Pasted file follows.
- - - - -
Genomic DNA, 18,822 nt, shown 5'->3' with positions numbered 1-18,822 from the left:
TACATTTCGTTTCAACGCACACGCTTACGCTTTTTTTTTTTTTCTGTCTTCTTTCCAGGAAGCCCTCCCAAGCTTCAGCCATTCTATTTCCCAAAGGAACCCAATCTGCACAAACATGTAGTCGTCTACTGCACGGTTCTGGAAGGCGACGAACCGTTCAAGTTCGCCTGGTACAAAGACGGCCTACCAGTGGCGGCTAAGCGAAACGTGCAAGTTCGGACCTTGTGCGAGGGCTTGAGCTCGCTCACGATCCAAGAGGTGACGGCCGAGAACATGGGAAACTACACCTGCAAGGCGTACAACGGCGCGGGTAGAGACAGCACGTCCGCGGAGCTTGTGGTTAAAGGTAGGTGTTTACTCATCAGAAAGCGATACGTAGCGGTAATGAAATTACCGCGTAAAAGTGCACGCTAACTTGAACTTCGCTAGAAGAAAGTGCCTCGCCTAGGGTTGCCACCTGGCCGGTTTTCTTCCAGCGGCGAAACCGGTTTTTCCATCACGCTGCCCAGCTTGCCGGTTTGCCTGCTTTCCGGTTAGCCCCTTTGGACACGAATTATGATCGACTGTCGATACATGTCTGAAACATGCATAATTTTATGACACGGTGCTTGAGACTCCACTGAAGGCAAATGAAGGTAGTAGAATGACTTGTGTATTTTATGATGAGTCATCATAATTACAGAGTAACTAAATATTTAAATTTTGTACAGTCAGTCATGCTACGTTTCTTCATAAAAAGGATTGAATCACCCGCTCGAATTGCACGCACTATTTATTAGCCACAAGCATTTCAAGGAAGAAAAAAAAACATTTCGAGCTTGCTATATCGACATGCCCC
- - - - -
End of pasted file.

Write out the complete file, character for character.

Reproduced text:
Genomic DNA, 18,822 nt, shown 5'->3' with positions numbered 1-18,822 from the left:
TACATTTCGTTTCAACGCACACGCTTACGCTTTTTTTTTTTTTCTGTCTTCTTTCCAGGAAGCCCTCCCAAGCTTCAGCCATTCTATTTCCCAAAGGAACCCAATCTGCACAAACATGTAGTCGTCTACTGCACGGTTCTGGAAGGCGACGAACCGTTCAAGTTCGCCTGGTACAAAGACGGCCTACCAGTGGCGGCTAAGCGAAACGTGCAAGTTCGGACCTTGTGCGAGGGCTTGAGCTCGCTCACGATCCAAGAGGTGACGGCCGAGAACATGGGAAACTACACCTGCAAGGCGTACAACGGCGCGGGTAGAGACAGCACGTCCGCGGAGCTTGTGGTTAAAGGTAGGTGTTTACTCATCAGAAAGCGATACGTAGCGGTAATGAAATTACCGCGTAAAAGTGCACGCTAACTTGAACTTCGCTAGAAGAAAGTGCCTCGCCTAGGGTTGCCACCTGGCCGGTTTTCTTCCAGCGGCGAAACCGGTTTTTCCATCACGCTGCCCAGCTTGCCGGTTTGCCTGCTTTCCGGTTAGCCCCTTTGGACACGAATTATGATCGACTGTCGATACATGTCTGAAACATGCATAATTTTATGACACGGTGCTTGAGACTCCACTGAAGGCAAATGAAGGTAGTAGAATGACTTGTGTATTTTATGATGAGTCATCATAATTACAGAGTAACTAAATATTTAAATTTTGTACAGTCAGTCATGCTACGTTTCTTCATAAAAAGGATTGAATCACCCGCTCGAATTGCACGCACTATTTATTAGCCACAAGCATTTCAAGGAAGAAAAAAAAACATTTCGAGCTTGCTATATCGACATGCCCC